Using a Lis Pendens in a Georgia Divorce
Lis pendens translates as “lawsuit pending.” More than just a legal concept, lis pendens can be a powerful legal tool for protecting your rights during a divorce. When you file a lis pendens notice, it alerts all involved parties that the ownership of property named in the notice (strictly real estate in Georgia) is contested and subject to a pending legal decision. Therefore, it could be awarded to an individual as the result of the lawsuit.
A Lis Pendens as Property Protection
Under Georgia law, no property is to be sold or given away after filing for divorce. However, do not rely on this law to protect your property. If no lis pendens was filed and a buyer purchases real estate contested in your divorce with no knowledge that it is subject to divorce proceedings, then you may be unable to recover the property, even if the judge awards the property to you in the settlement.
You do not have to risk the loss of your home or other real estate. A properly filed lis pendens notice will protect real estate you have a right to with your spouse. You must file a separate lis pendens for each piece of real estate you wish to protect. The lis pendens is real property or lien docket of the county where the property is located. This ensures that any potential buyer will become aware that ownership of the property is contested and could therefore be lost once the divorce is finalized. In most cases, a buyer who discovers a lis pendens will not proceed with such a purchase.
Filing a lis pendens will also aid you in recovering any sold property. All property against which you file a lis pendens will be dealt with as decreed in the final divorce settlement. If, for example, you file a lis pendens notice for your marital home, you are awarded the home in the divorce, and your spouse then sells it, the buyer will be required to turn the property over to you at settlement and your spouse will be required to reimburse the buyer for his or her costs.
Types of Property on which a Lis Pendens can be Filed
Lis pendens applies to real property. Real property is defined as land and all the things attached to it. Examples typically related to a divorce action are:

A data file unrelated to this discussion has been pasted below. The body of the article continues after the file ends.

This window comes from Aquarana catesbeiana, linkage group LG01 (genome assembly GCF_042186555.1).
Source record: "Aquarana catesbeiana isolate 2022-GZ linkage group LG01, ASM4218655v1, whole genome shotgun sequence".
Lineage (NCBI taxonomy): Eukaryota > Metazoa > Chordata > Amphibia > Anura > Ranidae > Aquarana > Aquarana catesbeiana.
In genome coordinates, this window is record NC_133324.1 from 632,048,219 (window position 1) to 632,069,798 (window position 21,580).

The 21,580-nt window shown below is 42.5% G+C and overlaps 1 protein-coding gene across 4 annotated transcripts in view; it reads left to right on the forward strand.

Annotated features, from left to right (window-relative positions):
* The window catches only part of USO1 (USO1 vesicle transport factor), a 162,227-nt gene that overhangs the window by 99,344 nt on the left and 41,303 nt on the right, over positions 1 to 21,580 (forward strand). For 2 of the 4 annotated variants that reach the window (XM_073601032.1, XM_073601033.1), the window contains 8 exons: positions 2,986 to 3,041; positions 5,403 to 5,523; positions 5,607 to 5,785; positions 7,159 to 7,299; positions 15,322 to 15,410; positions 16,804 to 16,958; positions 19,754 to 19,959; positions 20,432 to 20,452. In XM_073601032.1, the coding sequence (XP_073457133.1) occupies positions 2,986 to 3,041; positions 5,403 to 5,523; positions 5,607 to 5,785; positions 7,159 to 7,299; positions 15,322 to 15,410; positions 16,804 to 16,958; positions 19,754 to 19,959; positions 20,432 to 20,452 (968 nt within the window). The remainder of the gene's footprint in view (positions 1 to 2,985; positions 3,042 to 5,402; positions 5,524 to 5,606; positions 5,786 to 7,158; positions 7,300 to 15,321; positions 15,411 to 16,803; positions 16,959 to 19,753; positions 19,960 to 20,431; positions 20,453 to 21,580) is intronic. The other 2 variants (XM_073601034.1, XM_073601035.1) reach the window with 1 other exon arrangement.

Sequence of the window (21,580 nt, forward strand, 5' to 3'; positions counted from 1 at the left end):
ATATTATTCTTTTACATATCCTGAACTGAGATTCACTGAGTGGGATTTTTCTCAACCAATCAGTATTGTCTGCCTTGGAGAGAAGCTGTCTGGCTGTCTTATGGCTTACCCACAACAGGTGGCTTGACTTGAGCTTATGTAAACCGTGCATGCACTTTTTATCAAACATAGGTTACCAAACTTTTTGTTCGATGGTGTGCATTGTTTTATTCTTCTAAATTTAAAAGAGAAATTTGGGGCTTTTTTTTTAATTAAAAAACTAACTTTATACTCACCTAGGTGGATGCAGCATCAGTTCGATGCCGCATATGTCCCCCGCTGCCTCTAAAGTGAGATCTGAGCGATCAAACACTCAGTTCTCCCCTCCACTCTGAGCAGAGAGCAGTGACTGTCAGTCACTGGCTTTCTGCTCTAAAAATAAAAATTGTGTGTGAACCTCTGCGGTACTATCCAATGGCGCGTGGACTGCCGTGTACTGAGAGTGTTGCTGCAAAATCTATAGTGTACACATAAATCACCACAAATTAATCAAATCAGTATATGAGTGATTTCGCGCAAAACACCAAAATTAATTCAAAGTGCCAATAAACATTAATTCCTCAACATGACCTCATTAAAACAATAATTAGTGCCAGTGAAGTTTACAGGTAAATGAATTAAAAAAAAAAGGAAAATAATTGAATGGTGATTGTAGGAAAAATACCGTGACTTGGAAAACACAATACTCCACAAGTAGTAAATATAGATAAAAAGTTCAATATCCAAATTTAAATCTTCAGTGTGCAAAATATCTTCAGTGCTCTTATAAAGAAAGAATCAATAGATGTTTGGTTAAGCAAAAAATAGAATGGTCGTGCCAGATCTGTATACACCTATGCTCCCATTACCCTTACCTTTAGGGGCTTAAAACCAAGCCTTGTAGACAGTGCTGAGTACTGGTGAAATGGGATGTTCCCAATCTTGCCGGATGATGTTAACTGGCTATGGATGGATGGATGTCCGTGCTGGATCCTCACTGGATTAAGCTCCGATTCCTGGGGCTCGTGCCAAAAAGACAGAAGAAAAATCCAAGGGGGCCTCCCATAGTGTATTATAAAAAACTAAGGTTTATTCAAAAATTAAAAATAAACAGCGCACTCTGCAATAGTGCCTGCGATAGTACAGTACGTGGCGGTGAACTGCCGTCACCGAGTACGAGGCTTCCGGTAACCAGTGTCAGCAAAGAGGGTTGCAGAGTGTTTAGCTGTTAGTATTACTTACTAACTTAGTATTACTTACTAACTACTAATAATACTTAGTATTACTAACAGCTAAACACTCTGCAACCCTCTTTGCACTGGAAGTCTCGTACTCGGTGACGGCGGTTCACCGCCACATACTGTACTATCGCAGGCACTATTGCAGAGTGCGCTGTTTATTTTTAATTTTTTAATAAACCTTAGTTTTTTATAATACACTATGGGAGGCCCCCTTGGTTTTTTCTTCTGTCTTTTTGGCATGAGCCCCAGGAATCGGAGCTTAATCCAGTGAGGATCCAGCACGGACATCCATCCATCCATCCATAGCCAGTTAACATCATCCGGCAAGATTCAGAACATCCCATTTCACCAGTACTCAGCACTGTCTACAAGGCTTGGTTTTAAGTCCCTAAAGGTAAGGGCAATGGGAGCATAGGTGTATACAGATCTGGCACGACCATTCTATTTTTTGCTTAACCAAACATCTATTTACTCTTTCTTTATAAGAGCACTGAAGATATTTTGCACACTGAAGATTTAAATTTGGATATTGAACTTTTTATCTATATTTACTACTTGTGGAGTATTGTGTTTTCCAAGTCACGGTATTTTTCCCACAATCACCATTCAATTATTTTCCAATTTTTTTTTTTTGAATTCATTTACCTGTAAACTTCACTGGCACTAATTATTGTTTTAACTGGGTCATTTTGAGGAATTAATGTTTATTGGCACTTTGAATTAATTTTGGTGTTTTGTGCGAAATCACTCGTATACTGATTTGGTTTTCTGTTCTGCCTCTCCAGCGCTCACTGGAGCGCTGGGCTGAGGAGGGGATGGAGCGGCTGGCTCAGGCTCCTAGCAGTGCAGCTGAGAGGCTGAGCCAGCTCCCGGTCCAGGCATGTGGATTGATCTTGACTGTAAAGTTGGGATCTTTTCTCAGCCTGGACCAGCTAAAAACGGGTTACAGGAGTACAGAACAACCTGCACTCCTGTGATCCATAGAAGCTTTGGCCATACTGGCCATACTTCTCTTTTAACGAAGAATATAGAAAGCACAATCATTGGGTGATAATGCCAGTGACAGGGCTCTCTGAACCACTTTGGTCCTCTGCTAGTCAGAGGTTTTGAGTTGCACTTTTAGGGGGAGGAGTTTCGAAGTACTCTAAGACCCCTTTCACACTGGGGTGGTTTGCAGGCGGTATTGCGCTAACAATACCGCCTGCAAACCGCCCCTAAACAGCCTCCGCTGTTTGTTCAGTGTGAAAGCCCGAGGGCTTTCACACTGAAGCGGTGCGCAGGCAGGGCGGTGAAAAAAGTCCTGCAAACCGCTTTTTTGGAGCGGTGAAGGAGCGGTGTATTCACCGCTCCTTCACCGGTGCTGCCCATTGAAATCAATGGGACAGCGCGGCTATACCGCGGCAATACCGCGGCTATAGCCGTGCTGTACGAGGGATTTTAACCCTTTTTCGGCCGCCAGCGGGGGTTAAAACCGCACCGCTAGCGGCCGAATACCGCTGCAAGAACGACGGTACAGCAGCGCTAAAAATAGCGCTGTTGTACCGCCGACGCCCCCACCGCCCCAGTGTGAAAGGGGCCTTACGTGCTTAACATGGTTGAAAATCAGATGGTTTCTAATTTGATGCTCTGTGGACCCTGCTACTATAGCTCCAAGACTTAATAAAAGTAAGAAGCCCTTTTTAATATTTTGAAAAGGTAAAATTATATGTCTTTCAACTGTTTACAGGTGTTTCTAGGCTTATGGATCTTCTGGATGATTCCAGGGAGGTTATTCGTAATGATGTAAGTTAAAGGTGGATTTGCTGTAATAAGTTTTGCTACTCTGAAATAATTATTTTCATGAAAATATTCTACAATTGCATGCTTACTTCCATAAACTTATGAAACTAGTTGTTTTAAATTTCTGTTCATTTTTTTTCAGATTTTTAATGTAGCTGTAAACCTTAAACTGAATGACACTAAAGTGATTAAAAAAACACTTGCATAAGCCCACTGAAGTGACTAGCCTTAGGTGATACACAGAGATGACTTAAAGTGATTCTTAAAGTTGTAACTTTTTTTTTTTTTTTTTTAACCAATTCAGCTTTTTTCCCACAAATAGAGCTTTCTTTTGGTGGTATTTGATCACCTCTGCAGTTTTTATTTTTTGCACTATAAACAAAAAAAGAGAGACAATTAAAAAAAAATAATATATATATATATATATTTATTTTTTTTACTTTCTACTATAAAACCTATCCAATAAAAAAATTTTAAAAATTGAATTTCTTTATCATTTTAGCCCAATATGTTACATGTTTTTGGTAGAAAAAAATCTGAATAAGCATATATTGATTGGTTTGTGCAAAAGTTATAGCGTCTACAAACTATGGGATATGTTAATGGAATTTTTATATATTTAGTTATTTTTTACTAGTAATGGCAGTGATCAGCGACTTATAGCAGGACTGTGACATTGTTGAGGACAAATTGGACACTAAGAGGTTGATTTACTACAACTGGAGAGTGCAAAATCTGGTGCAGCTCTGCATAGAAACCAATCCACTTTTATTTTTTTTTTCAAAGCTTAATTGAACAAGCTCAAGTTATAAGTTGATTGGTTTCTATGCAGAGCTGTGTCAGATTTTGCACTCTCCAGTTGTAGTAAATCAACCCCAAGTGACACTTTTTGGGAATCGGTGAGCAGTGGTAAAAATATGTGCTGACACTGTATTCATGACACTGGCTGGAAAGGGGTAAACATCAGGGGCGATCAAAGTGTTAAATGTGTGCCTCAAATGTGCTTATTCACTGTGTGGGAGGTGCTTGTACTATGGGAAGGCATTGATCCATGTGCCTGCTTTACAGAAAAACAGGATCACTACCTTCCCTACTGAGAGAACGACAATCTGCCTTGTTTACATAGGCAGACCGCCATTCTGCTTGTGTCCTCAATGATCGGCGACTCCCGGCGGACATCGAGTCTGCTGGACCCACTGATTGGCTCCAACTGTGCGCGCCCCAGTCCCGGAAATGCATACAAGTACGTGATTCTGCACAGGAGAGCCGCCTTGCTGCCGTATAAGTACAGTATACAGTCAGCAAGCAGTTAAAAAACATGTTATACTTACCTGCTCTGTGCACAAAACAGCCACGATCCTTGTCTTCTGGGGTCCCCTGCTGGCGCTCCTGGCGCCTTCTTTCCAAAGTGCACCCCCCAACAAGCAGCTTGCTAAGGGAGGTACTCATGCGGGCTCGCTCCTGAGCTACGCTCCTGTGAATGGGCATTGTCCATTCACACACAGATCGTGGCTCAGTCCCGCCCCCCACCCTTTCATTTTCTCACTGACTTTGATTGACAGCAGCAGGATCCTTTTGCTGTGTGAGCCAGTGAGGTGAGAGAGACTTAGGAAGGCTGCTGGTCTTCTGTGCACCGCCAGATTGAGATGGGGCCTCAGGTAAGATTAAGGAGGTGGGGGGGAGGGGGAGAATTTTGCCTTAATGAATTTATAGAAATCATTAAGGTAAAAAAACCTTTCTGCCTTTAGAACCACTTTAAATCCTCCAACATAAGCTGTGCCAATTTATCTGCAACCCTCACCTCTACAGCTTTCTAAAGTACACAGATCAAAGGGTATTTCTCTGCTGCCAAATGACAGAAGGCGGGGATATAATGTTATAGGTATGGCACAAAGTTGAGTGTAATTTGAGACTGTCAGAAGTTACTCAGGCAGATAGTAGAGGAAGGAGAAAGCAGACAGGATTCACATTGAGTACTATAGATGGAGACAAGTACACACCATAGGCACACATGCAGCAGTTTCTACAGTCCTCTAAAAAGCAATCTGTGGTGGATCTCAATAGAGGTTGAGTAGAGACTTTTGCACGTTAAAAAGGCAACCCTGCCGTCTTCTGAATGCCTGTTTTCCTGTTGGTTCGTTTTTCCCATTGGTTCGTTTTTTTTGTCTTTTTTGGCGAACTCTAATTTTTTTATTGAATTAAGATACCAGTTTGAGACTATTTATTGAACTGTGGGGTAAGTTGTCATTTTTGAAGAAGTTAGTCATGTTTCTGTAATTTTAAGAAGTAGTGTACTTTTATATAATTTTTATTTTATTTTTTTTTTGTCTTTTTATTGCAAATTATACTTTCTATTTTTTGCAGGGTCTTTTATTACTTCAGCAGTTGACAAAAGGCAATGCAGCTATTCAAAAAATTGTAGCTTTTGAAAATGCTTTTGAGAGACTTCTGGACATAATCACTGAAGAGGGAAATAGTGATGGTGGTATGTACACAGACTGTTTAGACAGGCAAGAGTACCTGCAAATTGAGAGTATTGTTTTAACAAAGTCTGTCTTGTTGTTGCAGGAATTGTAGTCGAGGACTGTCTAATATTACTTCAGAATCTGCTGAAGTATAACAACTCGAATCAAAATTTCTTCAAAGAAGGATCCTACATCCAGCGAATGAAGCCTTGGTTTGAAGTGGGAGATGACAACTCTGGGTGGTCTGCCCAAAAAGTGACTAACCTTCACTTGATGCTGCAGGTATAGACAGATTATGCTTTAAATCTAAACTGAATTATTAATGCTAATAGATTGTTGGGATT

- Marital Homes
- Vacation Homes
- Rental Property
- Undeveloped land
Things that are not real property include:
Perhaps the most important consideration in protecting your real estate is correctly completing and filing the requisite paperwork. This makes it essential to consult an attorney to assist you in filing any appropriate lis pendens. If the notice is not properly completed and filed, it may not be recorded. This will likely leave potential buyers unaware of the pending divorce case and the resulting risk they incur in purchasing the property. This could make it difficult, if not impossible, to regain your property once sold.
Lis Pendens vs Standing Order/Contempt
When a divorce is filed, typically a “standing order” goes into effect. A standing order states, among other things, that neither party should sell any marital property, to include real property. If a person violates a standing order by selling such property, the other party can file a contempt action to have the guilty party punished. However, this may not “un-sell” the property. Furthermore, a standing order will not prevent a sale the way a lis pendens will. To understand the difference, think of a lis pendens as a shield that will protect a piece of real property from being sold. A standing order, and the following contempt action if the standing order is violated, is a sword to punish someone for selling something they should not have sold.
To help you understand further, here are two scenarios of how things could work out:
A husband and wife are getting a divorce. The husband has a lis pendens drawn up and filed by his attorney, which is attached to the party’s marital residence. The wife tries to sell the marital residence without his knowledge but is unable to do so because lis pendens blocks the sale. The marital residence remains unsold until the parties settle their divorce or the court awards the home to one party following a trial.
A husband and wife are getting a divorce. Because the husband had control of the family finances during the marriage he convinced the wife it was not necessary for her to be present at the time the house was purchased during the marriage therefore her name is not on the deed. Neither party files a lis pendens. A standing order was entered by the court. The husband sells the marital residence without the wife’s knowledge. She discovers the sale and files a contempt action against him to get the proceeds from the sale and to have the court punish him for violating the standing order. The marital home will remain sold.
If only one of the parties in a divorce is listed as the owner of a piece of real property, it would be best for the party that is not listed to file a lis pendens. This is because if only one party is listed as the owner, they may be able to execute a sale of the property without the other party’s signature. A lis pendens would stop a sale before it happened.
If both parties are listed as owners of a piece of real property, a lis pendens may be less necessary but something you would still want to consider.
Contact an Attorney
As you work through your divorce proceedings, make sure that you have the best representation by your side. The attorneys at Stearns-Montgomery & Proctor can leverage a lis pendens notifications to help make sure you keep the marital property you deserve. Contact us today to schedule a consultation.